3

If we have a struct with bit fields, then how are the subsequent members aligned in the struct? Consider the following code:

struct A{
    int a:1;
    char b;     // at offset 1
};

struct B{
    int a:16;
    int b: 17;
    char c;     // at offset 7
};

printf("Size of A: %d\n", (int)sizeof(struct A));
printf("Offset of b in A: %d\n", (int)offsetof(struct A, b));

printf("Size of B: %d\n", (int)sizeof(struct B));
printf("Offset of c in B: %d\n", (int)offsetof(struct B, c));

Output:

Size of A: 4
Offset of b in A: 1
Size of B: 8
Offset of c in B: 7

Here, in the first case, b is allocated just in the 2nd byte of the struct without any padding. But, in the 2nd case, when bit fields overflow 4 bytes, c is allocated in the last (8th) byte.

What is happening in the 2nd case? What is the rule for padding in structs involving bit fields in general?

  • The rule in general is: the compiler can pad and align things in any way it wants. All compilers offer implementation-defined extensions to control how fields get packed, and you should use them if you care about it. – DanielKO Oct 15 '13 at 6:33
  • Possible duplicate of Does the type of bitfield affect structure alignement and also read this. – Lundin Oct 15 '13 at 6:36
2

how are the subsequent members aligned in the struct?

Nobody knows. This is implementation-defined behavior and thus compiler-specific.

What is happening in the 2nd case?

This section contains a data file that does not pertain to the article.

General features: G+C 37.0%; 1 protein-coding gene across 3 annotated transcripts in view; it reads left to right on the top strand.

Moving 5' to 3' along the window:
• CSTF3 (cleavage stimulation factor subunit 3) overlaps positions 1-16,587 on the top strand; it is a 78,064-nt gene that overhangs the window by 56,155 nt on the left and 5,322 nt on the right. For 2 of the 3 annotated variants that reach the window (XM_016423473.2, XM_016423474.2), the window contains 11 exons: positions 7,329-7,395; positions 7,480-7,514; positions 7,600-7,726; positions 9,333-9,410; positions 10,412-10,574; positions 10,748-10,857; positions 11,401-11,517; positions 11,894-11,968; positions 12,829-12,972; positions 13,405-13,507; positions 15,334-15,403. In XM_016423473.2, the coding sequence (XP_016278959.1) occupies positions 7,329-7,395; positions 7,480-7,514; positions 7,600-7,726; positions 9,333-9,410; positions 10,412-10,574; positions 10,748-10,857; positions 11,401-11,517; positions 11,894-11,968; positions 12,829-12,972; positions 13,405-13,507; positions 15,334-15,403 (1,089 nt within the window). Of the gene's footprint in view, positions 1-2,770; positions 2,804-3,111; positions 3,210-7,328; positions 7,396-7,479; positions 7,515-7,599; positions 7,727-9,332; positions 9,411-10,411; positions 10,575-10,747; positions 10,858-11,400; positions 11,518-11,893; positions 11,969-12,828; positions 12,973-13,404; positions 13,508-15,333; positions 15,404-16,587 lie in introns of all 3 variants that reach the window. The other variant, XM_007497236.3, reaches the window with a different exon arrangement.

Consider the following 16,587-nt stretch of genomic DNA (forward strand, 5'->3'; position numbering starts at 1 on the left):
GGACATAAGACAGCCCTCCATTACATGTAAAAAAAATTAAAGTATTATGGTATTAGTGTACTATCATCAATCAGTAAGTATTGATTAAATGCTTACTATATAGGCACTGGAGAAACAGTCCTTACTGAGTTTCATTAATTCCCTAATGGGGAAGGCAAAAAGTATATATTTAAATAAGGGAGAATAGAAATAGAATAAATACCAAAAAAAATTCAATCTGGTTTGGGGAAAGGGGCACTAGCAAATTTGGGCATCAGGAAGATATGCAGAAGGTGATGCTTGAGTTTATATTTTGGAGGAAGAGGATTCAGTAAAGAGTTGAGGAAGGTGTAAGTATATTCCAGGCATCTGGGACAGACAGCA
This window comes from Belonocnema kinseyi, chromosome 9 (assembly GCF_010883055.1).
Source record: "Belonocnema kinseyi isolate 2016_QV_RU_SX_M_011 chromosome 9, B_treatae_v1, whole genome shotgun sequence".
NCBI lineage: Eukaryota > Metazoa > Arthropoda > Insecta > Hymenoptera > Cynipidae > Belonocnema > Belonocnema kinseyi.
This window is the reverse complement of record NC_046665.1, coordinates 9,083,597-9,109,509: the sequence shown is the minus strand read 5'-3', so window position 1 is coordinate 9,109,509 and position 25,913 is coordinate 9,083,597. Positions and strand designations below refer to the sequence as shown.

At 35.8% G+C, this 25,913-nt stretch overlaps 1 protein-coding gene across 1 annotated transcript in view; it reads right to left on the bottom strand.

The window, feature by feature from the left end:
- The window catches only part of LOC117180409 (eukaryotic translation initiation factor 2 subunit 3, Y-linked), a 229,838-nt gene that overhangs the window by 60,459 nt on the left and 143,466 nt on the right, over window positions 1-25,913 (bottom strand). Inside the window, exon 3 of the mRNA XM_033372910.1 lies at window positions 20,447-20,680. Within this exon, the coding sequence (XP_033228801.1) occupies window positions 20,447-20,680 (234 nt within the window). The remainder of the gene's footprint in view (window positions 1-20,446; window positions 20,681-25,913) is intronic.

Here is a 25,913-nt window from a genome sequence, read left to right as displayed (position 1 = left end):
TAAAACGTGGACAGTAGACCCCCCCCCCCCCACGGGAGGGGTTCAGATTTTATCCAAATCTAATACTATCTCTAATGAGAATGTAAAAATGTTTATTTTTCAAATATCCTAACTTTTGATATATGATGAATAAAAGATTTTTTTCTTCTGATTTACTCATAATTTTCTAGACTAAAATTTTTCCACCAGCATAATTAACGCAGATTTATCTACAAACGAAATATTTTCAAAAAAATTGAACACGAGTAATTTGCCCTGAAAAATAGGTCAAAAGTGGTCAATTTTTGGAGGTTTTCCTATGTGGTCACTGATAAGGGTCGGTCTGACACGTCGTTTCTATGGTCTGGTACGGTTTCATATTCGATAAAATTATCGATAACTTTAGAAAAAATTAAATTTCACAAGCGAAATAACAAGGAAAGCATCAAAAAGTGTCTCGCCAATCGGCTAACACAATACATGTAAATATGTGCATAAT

The compiler may have added padding bytes or padding bits. Or the bit order of the struct might be different than you expect. The first item of the struct is not necessarily containing the MSB.

What is the rule for padding in structs involving bit fields in general?

The compiler is free to add any kind of padding bytes (and padding bits in a bit field), anywhere in the struct, as long as it isn't done at the very beginning of the struct.

Bit-fields are very poorly defined by the standard. They are essentially useless for anything else but chunks of boolean flags allocated at random places in memory. I would advise you to use bit-wise operators on plain integers instead. Then you get 100% deterministic, portable code.

  • 1
    Bit-wise operators on unsigned integers. – This isn't my real name Oct 15 '13 at 6:44
  • @ElchononEdelson Just so :) – Lundin Oct 15 '13 at 6:45
-1

I would take a small example. Hope this will make clear :: Consider two structures :

struct {
    char a;
    int b;
    char c;
} X;

Versus.

struct {
    char a;
    char b;
    int c;
} Y;

A little more explanation regarding comments below:

All the below is not a 100%, but the common way the structs will be constructed in 32 bits system where int is 32 bits:

Struct X:

|     |     |     |     |     |     |     |     |     |     |     |     |
 char  pad    pad   pad   ---------int---------- char   pad   pad   pad   = 12 bytes

struct Y:

|     |     |     |     |     |     |     |     |
 char  char  pad   pad   ---------int----------        = 8 bytes

Thank you

Some reference ::

Data structure Alignment-wikipedia

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